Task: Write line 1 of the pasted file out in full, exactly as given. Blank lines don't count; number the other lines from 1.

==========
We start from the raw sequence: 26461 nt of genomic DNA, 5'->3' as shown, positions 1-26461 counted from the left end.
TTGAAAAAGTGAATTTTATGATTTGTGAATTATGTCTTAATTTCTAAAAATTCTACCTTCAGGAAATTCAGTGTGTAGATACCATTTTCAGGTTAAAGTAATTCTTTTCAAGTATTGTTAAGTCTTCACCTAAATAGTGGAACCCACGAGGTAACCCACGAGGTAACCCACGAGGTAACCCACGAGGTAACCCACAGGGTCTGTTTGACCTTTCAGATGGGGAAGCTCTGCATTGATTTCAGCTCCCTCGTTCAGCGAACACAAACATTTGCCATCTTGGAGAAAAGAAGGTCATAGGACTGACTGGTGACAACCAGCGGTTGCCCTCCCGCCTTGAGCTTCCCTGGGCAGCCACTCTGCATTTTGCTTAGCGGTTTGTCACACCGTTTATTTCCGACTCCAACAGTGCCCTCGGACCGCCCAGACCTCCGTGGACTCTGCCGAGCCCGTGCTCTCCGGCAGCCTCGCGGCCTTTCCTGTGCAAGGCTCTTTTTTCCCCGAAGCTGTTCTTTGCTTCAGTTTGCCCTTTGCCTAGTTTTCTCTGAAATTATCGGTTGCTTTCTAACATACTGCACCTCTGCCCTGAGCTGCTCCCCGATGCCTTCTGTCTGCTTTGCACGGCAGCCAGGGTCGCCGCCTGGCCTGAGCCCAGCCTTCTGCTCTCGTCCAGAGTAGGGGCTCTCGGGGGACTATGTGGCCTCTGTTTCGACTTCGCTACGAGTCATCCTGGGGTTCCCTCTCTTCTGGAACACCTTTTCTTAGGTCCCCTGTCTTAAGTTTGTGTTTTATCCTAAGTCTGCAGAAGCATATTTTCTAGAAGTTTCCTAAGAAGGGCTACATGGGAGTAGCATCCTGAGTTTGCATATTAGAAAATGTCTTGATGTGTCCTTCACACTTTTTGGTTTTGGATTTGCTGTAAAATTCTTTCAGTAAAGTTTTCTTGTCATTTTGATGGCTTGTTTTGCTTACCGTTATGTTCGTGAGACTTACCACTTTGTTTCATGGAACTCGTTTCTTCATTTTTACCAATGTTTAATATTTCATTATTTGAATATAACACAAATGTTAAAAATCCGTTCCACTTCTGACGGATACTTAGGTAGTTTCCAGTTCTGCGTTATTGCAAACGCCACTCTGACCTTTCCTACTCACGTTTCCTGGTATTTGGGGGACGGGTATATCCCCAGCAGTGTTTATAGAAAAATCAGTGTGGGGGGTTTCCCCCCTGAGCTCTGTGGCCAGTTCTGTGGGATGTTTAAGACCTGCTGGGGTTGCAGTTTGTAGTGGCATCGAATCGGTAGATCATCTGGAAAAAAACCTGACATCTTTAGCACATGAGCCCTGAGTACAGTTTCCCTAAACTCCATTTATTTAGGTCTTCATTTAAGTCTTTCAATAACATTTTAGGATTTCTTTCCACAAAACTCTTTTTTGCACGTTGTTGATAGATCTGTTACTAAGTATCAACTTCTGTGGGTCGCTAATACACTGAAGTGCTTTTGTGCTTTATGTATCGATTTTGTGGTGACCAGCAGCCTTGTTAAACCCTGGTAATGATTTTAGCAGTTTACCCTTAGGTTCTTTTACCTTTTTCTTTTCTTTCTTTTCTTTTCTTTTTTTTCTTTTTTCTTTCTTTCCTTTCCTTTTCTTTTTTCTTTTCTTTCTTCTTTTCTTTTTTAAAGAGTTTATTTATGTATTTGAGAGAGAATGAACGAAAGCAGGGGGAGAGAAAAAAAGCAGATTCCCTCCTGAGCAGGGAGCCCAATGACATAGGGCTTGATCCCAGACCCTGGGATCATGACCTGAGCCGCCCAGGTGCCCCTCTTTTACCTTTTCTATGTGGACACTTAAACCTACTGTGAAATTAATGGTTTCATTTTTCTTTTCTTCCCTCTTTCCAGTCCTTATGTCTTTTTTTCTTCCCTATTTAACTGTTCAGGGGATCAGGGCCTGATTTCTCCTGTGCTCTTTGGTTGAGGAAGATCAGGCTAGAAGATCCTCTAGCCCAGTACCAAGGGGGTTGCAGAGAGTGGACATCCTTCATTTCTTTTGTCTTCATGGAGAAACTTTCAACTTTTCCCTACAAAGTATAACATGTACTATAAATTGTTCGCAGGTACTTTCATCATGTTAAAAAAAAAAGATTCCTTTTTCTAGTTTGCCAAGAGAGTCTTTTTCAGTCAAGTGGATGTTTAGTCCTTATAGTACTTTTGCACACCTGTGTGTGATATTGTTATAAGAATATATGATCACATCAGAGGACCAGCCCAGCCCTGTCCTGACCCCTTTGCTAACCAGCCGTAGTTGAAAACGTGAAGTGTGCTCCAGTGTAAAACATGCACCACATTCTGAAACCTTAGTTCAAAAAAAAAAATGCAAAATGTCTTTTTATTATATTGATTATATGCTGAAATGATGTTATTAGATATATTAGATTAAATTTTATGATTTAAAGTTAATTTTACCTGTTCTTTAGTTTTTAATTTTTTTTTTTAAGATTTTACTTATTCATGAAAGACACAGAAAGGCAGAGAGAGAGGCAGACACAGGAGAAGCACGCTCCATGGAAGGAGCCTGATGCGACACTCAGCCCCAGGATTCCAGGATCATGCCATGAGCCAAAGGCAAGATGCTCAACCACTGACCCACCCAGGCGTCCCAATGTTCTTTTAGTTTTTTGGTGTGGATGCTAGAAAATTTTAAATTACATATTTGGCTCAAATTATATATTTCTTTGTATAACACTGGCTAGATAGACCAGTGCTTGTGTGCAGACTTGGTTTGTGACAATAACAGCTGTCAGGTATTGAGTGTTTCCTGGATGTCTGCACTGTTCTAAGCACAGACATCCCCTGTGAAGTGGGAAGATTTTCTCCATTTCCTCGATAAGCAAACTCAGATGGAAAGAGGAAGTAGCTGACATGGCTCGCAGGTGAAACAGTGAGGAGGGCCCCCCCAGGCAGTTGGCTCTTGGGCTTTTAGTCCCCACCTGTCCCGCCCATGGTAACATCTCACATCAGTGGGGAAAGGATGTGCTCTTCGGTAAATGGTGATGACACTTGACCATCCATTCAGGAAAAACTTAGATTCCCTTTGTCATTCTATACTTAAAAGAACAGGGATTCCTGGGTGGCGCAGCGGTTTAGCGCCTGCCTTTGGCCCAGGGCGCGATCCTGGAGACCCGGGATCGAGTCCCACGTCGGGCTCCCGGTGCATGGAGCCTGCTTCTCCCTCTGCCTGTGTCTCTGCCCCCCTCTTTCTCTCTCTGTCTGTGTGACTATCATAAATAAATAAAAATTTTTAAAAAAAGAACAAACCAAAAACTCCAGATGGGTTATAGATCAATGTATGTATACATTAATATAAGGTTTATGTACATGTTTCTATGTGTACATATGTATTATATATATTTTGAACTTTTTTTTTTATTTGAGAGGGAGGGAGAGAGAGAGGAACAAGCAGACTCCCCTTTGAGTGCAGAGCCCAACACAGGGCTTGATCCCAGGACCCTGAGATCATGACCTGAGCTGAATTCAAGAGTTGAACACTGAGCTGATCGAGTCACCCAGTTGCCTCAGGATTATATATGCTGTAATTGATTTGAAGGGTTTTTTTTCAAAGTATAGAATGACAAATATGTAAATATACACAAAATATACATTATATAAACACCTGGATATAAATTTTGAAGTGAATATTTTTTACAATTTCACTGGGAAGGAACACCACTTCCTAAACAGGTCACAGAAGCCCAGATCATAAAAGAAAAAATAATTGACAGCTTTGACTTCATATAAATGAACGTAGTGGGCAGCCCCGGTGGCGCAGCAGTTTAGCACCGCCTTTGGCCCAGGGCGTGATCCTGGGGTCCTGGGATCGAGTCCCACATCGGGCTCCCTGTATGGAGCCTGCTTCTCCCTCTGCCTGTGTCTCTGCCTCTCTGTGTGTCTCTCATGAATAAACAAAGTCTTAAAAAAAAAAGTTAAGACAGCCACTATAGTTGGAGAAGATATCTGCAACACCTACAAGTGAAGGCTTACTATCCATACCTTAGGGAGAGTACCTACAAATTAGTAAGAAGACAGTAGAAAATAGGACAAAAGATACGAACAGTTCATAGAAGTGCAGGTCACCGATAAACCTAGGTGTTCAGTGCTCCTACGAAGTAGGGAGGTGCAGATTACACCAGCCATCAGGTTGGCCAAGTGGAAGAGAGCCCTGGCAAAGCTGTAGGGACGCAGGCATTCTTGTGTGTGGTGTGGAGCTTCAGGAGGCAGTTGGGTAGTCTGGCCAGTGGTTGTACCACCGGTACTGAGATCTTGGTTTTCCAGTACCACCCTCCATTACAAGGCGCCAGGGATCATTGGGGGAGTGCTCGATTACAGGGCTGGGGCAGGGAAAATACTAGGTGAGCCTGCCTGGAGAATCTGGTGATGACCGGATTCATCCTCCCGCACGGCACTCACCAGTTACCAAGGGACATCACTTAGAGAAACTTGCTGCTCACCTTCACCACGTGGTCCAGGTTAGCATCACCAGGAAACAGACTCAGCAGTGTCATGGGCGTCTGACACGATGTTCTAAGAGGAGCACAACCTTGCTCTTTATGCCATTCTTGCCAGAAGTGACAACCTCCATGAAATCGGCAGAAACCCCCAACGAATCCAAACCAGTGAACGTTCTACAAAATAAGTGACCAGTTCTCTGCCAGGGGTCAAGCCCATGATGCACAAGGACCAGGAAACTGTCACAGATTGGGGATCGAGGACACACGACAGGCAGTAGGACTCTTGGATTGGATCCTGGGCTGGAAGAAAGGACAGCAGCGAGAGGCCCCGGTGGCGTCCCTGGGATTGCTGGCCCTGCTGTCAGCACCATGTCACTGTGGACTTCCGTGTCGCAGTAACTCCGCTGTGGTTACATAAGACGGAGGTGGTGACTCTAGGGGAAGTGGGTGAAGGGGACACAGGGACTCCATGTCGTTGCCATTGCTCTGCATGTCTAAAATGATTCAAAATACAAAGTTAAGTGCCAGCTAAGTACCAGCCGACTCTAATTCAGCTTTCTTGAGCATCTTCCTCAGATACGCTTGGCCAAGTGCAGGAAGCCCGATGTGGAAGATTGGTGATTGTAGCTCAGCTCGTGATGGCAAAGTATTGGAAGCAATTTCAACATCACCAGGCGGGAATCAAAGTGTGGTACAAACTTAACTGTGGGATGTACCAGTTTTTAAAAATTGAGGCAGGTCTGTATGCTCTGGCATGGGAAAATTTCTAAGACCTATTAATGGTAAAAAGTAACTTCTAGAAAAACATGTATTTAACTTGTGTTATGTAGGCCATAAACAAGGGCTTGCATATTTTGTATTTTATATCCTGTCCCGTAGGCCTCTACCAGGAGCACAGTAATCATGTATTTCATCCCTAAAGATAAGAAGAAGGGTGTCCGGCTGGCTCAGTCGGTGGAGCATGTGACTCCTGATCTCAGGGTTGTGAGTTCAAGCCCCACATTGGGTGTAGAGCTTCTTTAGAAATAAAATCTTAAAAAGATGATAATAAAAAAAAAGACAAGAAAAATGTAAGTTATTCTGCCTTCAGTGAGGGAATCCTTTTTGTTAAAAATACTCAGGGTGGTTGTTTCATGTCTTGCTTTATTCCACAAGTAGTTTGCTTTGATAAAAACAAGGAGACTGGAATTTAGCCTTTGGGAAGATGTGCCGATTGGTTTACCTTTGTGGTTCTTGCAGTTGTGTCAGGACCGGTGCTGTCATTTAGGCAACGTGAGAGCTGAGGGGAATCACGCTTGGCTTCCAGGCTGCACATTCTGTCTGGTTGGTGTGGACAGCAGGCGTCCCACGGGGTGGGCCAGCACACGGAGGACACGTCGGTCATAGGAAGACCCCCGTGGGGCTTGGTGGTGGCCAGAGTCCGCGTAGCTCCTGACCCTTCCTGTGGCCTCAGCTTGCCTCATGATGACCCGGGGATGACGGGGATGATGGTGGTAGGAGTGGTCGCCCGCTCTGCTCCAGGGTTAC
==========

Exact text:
We start from the raw sequence: 26461 nt of genomic DNA, 5'->3' as shown, positions 1-26461 counted from the left end.